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Men who believe that masculinity is toxic or harmful have lower self-esteem and worse metal health than men who embrace their masculinity and see it as a good thing

January 27, 2021

Psychology has historically done a poor job studying men and masculinity. At best it strives for a one size fits all approach, and at worse it has tried to contextualize everything through the eyes of women and femininity.

In such a model, men are treated as if they were defective women. The belief is that they suffer from mental health problems in part because they are men, or because masculinity has harmful or toxic elements to it.

It turns out though that men who adopt these beliefs actually have worse mental health than men who embrace their masculinity and see it as a good thing. In addition they have worse relationships with women, with their families, their friends, and they engage in drug use and alcohol more often than men who reject this view.

Obviously this is just a correlation. But given the APA's formal (and dare I say toxic) stance on masculinity, I think there are things that we're not looking at right now.

Men cry less because they deal with things differently than women, not because they're repressing their emotions. And those differences might be productive and healthy for them.

The key to better mental health for men might be a healthy respect for masculinity, not a shunning of it. Instead of trying to redefine masculinity, we should work to understand it better, and offer better services for men based on an honest acknowledgement that men's and women's mental health might require different approaches.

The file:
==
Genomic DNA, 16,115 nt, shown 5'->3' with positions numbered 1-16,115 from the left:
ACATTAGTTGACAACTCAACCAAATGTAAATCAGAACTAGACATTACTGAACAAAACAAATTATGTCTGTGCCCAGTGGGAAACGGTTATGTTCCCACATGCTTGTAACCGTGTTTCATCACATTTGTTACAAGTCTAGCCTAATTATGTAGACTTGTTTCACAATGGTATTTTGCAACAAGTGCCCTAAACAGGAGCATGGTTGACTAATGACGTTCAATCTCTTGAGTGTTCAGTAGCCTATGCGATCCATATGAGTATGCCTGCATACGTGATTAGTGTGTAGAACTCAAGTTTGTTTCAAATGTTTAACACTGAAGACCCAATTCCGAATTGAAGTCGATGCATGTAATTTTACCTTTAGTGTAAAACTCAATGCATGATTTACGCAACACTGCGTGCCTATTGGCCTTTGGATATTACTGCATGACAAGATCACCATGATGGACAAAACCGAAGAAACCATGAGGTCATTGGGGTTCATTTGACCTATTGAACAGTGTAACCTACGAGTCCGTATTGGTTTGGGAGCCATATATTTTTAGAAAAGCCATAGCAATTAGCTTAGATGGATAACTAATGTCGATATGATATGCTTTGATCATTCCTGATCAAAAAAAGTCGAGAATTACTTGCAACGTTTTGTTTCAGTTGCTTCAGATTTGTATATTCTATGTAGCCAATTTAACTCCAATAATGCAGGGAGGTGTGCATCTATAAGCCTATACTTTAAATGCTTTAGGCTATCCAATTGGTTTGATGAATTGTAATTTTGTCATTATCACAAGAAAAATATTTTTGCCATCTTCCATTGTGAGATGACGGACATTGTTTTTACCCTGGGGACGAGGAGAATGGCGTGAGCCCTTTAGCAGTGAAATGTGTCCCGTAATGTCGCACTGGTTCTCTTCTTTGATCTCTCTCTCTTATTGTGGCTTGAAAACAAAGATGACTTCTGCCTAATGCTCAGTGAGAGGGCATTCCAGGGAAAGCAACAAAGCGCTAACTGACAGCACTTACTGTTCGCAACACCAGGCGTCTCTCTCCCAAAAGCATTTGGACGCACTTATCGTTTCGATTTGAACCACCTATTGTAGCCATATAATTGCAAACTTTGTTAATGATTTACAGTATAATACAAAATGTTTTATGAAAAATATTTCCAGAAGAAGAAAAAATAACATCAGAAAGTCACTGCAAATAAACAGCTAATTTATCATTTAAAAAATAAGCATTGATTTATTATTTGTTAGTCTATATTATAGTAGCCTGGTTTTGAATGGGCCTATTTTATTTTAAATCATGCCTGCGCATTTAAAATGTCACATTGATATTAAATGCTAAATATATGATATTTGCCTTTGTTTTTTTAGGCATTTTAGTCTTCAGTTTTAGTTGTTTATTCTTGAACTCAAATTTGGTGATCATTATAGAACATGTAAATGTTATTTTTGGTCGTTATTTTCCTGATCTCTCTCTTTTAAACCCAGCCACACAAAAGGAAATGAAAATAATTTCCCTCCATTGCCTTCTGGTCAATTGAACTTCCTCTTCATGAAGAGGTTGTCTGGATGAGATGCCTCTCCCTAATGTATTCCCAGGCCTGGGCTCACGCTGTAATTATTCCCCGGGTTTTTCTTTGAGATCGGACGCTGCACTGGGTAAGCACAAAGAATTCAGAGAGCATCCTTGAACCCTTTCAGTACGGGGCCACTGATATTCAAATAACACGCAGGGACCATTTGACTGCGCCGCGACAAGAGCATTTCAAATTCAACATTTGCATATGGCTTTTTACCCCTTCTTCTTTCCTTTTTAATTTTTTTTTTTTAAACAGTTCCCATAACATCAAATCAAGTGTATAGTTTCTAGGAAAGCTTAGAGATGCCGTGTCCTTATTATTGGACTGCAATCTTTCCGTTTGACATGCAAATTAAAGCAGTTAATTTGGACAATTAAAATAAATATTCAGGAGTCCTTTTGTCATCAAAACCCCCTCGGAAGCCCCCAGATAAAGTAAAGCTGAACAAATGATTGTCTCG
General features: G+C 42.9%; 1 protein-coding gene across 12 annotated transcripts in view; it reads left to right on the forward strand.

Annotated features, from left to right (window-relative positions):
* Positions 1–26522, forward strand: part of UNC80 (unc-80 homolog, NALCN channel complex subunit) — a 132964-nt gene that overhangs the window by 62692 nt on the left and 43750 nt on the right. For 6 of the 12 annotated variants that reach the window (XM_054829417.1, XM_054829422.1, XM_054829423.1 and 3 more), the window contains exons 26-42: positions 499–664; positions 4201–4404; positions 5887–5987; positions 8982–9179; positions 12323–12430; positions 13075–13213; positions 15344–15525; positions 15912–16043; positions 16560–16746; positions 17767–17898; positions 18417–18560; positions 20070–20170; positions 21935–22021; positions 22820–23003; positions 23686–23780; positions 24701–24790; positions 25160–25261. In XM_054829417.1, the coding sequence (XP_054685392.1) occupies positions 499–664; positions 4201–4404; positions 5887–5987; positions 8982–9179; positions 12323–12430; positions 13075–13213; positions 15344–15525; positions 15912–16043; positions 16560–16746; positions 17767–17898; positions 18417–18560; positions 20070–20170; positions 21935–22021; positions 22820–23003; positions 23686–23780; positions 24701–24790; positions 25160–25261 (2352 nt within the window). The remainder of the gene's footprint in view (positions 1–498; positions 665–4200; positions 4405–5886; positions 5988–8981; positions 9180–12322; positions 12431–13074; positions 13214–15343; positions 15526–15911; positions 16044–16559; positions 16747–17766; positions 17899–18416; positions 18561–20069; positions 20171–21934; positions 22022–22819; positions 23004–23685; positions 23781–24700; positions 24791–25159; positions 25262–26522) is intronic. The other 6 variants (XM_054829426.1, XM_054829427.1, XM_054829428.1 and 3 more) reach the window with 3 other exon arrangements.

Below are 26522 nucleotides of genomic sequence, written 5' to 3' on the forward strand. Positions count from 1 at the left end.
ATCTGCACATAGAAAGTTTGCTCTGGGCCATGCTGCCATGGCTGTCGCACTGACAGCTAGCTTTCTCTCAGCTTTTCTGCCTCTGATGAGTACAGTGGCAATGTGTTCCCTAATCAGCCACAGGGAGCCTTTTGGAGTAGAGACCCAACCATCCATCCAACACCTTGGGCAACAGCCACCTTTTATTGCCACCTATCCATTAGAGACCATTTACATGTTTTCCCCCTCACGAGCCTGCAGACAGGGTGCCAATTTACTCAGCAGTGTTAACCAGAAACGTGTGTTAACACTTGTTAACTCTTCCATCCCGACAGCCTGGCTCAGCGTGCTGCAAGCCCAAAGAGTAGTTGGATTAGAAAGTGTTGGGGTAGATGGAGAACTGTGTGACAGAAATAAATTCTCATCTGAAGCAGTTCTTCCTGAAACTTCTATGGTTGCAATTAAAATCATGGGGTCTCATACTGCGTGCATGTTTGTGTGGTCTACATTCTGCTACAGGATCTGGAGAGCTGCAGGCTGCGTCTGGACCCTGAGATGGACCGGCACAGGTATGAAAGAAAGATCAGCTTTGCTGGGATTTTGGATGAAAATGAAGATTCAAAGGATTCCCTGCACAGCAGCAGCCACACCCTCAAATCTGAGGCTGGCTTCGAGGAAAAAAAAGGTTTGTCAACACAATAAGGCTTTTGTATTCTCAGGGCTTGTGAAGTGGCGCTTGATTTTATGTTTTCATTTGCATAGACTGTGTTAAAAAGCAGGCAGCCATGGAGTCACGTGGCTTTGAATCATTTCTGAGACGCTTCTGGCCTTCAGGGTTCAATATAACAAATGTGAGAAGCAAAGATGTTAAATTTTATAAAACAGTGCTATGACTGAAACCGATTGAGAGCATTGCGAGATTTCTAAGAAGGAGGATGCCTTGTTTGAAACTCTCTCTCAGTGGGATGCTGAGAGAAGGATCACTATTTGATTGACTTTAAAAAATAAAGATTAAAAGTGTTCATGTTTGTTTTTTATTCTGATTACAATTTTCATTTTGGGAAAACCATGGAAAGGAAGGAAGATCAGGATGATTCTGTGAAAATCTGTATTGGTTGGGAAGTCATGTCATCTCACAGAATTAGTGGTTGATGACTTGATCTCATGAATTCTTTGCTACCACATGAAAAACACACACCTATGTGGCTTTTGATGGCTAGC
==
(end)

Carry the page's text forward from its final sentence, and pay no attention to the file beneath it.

Men are not "defective women", and treating men's mental health in that context does not seem to be working very well.

A few sources (with quotes):

The other dogma, Pinker argued, 'is that repressing emotions is bad and expressing them is good – a folk theory with roots in romanticism, Freudian psychoanalysis, and Hollywood, but which is contradicted by a large literature showing that people with greater self-control, particularly those who repress anger rather than “venting,” lead healthier lives: they get better grades, have fewer eating disorders, drink less, have fewer psychosomatic aches and pains, are less depressed, anxious, phobic, and paranoid, have higher self-esteem, are more conscientious, have better relationships with their families, have more stable friendships, are less likely to have sex they regretted, and are less likely to imagine themselves cheating in a monogamous relationship.’

Further analysis using multiple linear regression found that men’s self-esteem was significantly predicted by older age, more education, and a greater acceptance of traditional masculinity. Men’s mental positivity – which is known to be negatively correlated with suicidality – was significantly predicted by older age, a greater acceptance of traditional masculinity, and more education.

When in distress, women tend to want to talk about their feelings whereas men tend to want to fix whatever is causing the distress (Holloway et al. 2018). However our mental health services are delivered in a “gender blind” way, so that treatment options that might suit men better are rarely considered (Liddon et al. 2017).